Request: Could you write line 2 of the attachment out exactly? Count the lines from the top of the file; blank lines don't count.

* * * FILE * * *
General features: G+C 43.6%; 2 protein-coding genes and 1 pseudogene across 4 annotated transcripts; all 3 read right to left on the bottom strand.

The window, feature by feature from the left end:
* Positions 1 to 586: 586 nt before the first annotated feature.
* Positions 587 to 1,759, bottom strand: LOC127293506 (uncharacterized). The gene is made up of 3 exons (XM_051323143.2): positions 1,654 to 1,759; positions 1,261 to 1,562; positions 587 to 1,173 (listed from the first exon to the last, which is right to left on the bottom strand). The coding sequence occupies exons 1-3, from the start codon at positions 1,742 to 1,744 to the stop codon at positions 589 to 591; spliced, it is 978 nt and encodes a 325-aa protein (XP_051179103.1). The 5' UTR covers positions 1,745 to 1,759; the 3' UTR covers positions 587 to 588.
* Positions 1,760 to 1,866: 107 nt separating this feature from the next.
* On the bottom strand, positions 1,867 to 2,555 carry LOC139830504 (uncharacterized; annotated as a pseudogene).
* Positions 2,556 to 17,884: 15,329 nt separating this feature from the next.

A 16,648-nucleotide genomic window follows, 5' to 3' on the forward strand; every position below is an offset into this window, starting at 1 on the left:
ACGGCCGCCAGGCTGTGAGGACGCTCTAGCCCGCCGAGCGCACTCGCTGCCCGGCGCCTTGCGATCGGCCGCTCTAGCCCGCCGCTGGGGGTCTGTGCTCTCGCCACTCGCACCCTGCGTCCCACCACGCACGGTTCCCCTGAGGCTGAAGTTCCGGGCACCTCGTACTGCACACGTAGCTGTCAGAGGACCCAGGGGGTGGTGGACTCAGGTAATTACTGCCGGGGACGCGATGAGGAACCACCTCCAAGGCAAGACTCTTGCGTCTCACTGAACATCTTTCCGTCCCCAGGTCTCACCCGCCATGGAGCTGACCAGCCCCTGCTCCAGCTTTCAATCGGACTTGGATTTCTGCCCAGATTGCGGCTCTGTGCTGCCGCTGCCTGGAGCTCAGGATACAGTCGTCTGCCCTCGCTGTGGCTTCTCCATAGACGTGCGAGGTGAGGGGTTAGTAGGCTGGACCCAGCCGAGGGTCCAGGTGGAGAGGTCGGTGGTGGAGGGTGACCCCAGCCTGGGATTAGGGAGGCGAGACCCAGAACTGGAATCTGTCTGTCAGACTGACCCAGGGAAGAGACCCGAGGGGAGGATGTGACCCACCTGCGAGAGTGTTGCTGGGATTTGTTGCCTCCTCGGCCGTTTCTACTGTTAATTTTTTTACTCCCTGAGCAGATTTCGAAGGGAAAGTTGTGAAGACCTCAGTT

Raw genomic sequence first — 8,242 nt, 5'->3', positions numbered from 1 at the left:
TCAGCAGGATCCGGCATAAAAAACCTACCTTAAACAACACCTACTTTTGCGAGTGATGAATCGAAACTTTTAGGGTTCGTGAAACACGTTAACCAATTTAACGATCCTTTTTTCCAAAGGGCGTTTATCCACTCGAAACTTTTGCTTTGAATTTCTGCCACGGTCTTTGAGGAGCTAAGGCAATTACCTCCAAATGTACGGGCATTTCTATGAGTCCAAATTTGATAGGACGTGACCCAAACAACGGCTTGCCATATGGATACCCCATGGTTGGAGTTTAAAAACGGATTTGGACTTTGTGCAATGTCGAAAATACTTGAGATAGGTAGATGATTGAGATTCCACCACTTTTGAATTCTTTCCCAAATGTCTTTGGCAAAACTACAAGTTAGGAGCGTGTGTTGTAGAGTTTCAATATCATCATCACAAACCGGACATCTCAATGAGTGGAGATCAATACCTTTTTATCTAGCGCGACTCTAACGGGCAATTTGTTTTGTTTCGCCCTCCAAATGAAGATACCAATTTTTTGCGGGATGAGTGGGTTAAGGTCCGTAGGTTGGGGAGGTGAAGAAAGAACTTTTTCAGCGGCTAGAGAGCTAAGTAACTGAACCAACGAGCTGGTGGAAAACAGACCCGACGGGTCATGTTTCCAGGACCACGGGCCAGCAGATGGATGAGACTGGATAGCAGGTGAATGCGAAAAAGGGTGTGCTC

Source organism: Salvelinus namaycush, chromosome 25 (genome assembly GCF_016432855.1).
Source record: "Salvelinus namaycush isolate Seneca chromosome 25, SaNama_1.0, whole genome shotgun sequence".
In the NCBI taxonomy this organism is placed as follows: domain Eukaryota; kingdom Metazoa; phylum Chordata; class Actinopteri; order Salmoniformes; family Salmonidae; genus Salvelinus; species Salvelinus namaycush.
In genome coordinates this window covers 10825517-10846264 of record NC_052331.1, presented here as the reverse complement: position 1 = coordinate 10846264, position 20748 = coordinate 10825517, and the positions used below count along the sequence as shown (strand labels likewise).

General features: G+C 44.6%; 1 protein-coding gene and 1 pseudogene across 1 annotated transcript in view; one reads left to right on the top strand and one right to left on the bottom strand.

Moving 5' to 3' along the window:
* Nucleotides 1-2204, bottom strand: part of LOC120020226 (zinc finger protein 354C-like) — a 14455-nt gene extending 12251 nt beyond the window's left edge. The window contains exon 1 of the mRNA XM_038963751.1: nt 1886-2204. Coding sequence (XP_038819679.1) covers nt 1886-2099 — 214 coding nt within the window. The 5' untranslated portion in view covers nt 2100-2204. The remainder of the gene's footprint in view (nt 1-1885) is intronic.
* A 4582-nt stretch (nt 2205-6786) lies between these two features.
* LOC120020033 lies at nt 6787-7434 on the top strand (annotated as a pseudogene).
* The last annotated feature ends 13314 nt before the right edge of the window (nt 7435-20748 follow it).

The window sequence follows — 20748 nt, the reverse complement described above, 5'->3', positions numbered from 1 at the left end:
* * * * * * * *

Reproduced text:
The window, feature by feature from the left end: